This may sound a bit like the organized overview of problems and their interrelations that I mentioned as a possible plan for a collection of this kind, and it is true that not a few of the topics or questions that I referred to come up in various places. But the choice of subjects for the articles seems rather unsupervised, and the approaches of the writers are highly dissimilar, so not much synergy is created, at least not for me. On the other hand, I get the feeling that many of the contributors produced texts that they were very pleased to get an occasion to write, and there are many readable and inventive pieces in Sukla's collection. I would like to mention some of those, well aware that I will have to be brief and selective and also subjective -- readers with different interests and convictions may well find other essays more fascinating.

I read Azzouni's "Mathematical Fictions" with enthusiasm. Azzouni denies the existence of mathematical objects and assures us that "no mathematical terms refer" (p. 69). Part of his argument centers on the illusion of aboutness created by statements, particularly by statements that are obviously true. Azzouni's criticism of what he calls "aboutness illusions" (p. 67) does not strike me as new -- Nelson Goodman explained in Languages of Art (1968) how pictures of Pickwick are not really of anybody but are rather a special kind of pictures: Pickwick-pictures. But Azzouni uses his criticism of aboutness illusions to dismantle the very common and very strategic but certainly -- I agree with him -- mistaken idea that a statement that is true or false has to be about something which exists. He goes on to explain why geometry is useful despite its lack of reference and from there to the conventionality of logic (a point at which I begin to feel the need to ask some questions about the limits of conventionality in logic). I find Azzouni's article very substantial and his direct and spirited style irresistible. But I know that ontology is not my field of expertise, nor is mathematics.

Altieri ("Pictorial Fiction: Imagination and Power of Picasso's Images") uses a "resurrected", non-Romantic concept of imagination as a means of better understanding Picasso and his development from Girl with a Mandolin (1909) to Three Musicians (1921). Tthe gist of Altieri's argument is:

I claim that Picasso realizes not nature but the raw powers of imagination available by looking at his own labours to decouple visual imagination from fantasies of accurate representation or even Cézannian realization. For Picasso form becomes a mode of self-consciousness that captures the effect of one's powers to transfigure nature and make a basic creative force emerge in all its potency. One reason for accepting this emphasis is that then we can produce a rather simple story affording continuity between Picasso's Cubist and Surrealist orientations, something very difficult to do if you see the painter's struggles as primarily with the demands of visual cognition (pp. 261-262).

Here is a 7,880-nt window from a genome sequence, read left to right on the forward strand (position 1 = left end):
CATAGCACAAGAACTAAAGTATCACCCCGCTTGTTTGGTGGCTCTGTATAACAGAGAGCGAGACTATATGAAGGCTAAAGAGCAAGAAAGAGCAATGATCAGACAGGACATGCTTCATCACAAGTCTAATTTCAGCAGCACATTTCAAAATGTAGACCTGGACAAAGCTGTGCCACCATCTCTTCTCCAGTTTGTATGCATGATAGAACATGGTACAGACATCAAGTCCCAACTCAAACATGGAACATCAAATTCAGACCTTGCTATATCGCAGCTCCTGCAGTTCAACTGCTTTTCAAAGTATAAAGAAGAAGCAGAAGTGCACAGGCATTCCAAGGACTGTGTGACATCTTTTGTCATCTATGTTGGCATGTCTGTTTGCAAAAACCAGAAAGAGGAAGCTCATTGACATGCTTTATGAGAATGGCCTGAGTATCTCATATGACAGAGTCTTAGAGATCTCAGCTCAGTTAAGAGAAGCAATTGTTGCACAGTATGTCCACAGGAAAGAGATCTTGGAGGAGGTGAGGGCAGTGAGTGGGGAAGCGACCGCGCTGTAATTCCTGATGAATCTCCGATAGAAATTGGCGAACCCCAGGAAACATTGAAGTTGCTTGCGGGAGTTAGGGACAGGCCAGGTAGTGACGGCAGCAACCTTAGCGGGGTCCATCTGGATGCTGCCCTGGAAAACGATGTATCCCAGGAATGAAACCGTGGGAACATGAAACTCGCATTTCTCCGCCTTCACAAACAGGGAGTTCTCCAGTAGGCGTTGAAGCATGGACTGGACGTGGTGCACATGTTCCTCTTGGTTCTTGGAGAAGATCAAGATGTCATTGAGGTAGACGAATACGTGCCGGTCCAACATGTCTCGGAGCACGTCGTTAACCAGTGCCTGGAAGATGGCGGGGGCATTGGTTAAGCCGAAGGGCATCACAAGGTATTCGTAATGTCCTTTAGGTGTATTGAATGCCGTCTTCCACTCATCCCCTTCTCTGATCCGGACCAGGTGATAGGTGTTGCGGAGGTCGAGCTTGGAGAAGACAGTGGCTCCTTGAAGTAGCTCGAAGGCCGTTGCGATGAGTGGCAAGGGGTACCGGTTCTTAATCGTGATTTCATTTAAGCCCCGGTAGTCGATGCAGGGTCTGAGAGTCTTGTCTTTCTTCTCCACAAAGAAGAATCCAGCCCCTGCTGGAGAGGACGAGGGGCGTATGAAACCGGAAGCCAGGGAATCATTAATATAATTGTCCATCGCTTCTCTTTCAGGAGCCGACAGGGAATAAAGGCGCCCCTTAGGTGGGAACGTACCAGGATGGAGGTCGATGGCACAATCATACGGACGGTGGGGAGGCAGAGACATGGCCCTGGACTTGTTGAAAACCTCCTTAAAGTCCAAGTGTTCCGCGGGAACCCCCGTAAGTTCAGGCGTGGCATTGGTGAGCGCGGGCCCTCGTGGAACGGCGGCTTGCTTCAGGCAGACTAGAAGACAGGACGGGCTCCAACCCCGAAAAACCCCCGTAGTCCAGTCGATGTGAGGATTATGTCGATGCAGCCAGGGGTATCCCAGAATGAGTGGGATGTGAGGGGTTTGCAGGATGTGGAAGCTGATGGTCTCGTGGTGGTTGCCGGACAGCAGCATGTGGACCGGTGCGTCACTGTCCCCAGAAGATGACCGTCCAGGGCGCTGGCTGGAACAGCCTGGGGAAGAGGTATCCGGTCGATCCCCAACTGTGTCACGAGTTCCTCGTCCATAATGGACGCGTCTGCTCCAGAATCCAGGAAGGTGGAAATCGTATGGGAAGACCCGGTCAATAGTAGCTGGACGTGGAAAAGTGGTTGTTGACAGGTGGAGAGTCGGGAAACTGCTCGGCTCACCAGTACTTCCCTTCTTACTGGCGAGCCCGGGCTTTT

That sounds very plausible to me -- I am not a specialist on Picasso -- but what I found really impressive in Altieri's article was the resurrected idea of indomitable imagination. Altieri refers to Edward Casey's Imagining: A Phenomenological Study (1976, 2000) but also brings the idea to life through fine quotations from Picasso and through passages like the one I cited.

There were other essays that I read with special interest. Strenski's "Why Suicide Bombers Bomb: Fictionality of Rituals" was one; it is an attempt to explain how Palestinian suicide bombers can view their acts as religious sacrifices that also bestow holiness on Palestine. Stecker's "Cognitive Value of (Literary) Fiction" offers a reasoned assessment of the cognitive value of literary fiction written with reference to views put forward by Gregory Currie; I find the essay balanced (and for once I feel competent to judge) and pleasurable to read. Conroy's "Gestural Fiction: Dance" is a critical but generous discussion of Susan Langer's theory of dance as virtual spontaneous gesture in her Feeling and Form (1953). Conroy also introduced -- at least for me -- rewarding things to say about the multiplicity of dance performances and about the "complex imagined landscape" (p. 299) such a performance can create. I apologize again for my brevity, selectivity, and subjectivity, but I did want to emphasize that readers are likely to find articles in this collection that will stimulate and perhaps even stun them; at least, that happened to me.

The five essays that I just mentioned also illustrate the diversity of the collection: they are about the nonexistence of mathematical objects, the role of transfiguring imagination in Picasso's work, the ideology of Palestinian suicide bombers, the cognitive value of literary fiction, and Langer's theory of dance. The words "fiction" or "fictionality" are found in the title or subtitle of all five. Indeed, the words "fiction" or "fictional" or "fictionality" are found in the title or subtitle of all the essays in the collection. To me, those titles often feel as if they were imposed from the outside and had little to do with the real content of the articles. Yet, of course, if one understands the concept of fiction in Sukla's broad way, all 26 contributions in this collection are certainly essays about fiction.